Arizona Boy Gets Second-Degree Burns When His Mom Fills Up His Pool

The burns cover about a third of his body.
Arizona Boy Gets Second-Degree Burns When His Mom Fills Up His Pool

As the temperatures get hotter and hotter, people are looking for ways to beat the heat.

But one Arizona mom is warning others against using water from a garden hose.

Dominique Woodger was filling a kiddie pool with water Monday, while her 9-month-old son was sitting in it. She told Newsy's partners at KNXV she didn't realize there was hot water already in the hose.

"I thought he was crying because he was mad because he hates when he gets sprayed in the face. I didn't think that it was burning him. It's not something you think about," Woodger said.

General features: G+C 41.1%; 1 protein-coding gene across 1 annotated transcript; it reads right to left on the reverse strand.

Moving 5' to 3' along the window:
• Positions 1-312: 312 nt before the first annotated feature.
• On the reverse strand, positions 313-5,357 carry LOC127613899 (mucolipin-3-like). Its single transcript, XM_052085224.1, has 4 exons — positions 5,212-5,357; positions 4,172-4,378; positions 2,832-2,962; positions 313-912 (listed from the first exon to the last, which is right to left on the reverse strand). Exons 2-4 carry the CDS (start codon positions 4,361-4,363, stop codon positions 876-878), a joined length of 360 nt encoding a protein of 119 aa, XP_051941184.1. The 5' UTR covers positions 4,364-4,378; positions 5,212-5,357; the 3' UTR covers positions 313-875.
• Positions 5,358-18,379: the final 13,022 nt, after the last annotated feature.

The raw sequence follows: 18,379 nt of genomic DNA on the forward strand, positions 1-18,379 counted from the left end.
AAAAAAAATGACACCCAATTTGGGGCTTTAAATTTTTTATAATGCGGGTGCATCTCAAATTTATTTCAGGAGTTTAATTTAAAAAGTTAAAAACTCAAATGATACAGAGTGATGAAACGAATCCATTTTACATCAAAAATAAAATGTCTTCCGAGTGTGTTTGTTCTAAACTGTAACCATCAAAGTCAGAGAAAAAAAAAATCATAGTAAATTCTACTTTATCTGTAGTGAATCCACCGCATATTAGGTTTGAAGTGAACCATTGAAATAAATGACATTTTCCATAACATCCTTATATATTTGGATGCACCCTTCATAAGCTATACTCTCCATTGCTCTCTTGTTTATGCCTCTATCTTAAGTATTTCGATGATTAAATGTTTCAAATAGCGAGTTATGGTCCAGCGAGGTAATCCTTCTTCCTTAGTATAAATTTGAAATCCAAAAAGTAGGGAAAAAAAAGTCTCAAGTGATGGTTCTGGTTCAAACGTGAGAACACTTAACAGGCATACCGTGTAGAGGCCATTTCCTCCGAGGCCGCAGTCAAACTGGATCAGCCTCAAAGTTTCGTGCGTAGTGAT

The scalding temperatures of the water gave Woodger's son second-degree burns over about a third of his body.

Record temperatures in Arizona the past few days can heat things to extreme temperatures.

On Monday, it was 110 degrees in Phoenix, which is only about an hour away from San Tan Valley where Woodger and her son live.

KNXV reports on a 115-degree day, the sun could heat the water sitting inside a garden hose to as high as 150 degrees.

And at 140 degrees, water can cause third-degree burns, according to the Burn Foundation. Children under the age of 5 are at a higher risk for scald burns because they have thinner skin than adults.

Doctors told Woodger her son will be fine. Second-degree burns typically take about three weeks to heal.

This video includes an image from Getty Images.

Featured Stories
A poster at the March for Science in Washington, D.C.

Science May Not Be Political, But The March For Science Sure Was

Planes at Pyongyang International Airport in DPRK (North Korea)

North Korea Has Reportedly Detained Another US Citizen

Marchers for science in Washington, D.C.

What Motivates People To March For Science?